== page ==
More than 100 people contributed to the creation of “Hiapo,” a small satellite equipped with sensors to measure Earth’s magnetic field. Participants included students from Hawaiʻi Island schools and the University of Hawaiʻi and faculty from the Hawaiʻi Science and Technology Museum (HSTM) and UH.
After two years of work, the miniature CubeSat satellite, measuring just 4 inches on each side, was ready for launch. On September 2, Hiapo was aboard the maiden launch of the Firefly Aerospace’s Alpha Launch Vehicle which took off from Vandenberg Airforce Base in California.
Unfortunately, about 2 minutes into the launch, after hitting supersonic speed, the rocket experienced an anomaly and the engine failed.
“Although Hiapo didn’t make it into orbit, this one project inspired a movement here at UH to widen the pool of entry for students who want to join the field of aerospace engineering,” said Amber Imai-Hong, an avionics engineer with the Hawaiʻi Space Flight Laboratory at UH Mānoa’s School of Ocean and Earth Science and Technology.
Providing real-world experiences
“Our team took this project from concept to launch and we learned so much along the way,” said Christian Wong, director of HSTM, a Hilo-based science education non-profit. “Developing a science mission, designing the spacecraft, testing and delivery, and meeting the required specifications—it’s a pretty complex process. We certainly could not have done it without the guidance of our partners at the Hawaiʻi Space Flight Laboratory at UH Mānoa.”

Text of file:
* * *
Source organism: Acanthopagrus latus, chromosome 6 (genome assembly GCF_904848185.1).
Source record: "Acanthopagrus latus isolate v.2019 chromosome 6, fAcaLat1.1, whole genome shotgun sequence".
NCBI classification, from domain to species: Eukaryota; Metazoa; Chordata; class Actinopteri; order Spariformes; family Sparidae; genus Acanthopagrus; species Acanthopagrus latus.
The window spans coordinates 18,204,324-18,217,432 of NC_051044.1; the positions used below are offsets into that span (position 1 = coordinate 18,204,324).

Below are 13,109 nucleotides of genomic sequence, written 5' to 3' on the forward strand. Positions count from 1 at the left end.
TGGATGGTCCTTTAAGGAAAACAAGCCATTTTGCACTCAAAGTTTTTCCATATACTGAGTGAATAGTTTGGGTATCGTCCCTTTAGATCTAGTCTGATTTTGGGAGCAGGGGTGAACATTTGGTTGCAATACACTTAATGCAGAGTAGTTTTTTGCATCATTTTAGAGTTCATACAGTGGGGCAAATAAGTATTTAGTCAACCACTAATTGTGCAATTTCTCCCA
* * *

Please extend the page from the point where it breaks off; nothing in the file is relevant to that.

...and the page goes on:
Through the HSTM, Wong runs various rocketry and robotics programs for students in elementary through high school. Wong had an idea to provide a real-world experience for the students. He asked Imai-Hong if they could develop a satellite on a shoestring budget.
“It was very reminiscent of the early days of robotics in Hawaiʻi,” said Imai-Hong. “We gathered up all sorts of old parts from the Hawaiʻi Space Flight Lab and made a design plan. It was an exciting challenge.”
Imai-Hong and Heather Bottom, an aerospace engineer from NASA JPL (Jet Propulsion Lab), provided training in design and project management as well as hands-on skills such as soldering and circuit assembly in a “clean room” provided by the UH Institute for Astronomy. Additionally, the Hiapo team of students in grades 3–12 and undergraduates, staff and faculty assembled components and tested instrumentation.
“Most students had less than a year of experience with satellite design or rocketry when they started working on Hiapo,” said Imai-Hong. “This project gave many interested and enthusiastic students the knowledge and confidence to become leaders in their groups.”
“I consider this a huge accomplishment for Firefly and all members of the Hiapo team,” added Wong. “We got a lot out of the experience. This is a once in a lifetime opportunity for our organization, the students who were a part of this and the community in Hawaiʻi. CubeSats can be an industry here in Hawaiʻi.”
This collaboration is an example of UH Mānoa’s goal of Excellence in Research: Advancing the Research and Creative Work Enterprise (PDF) and Enhancing Student Success (PDF), two of four goals identified in the 2015–25 Strategic Plan (PDF), updated in December 2020.
–By Marcie Grabowski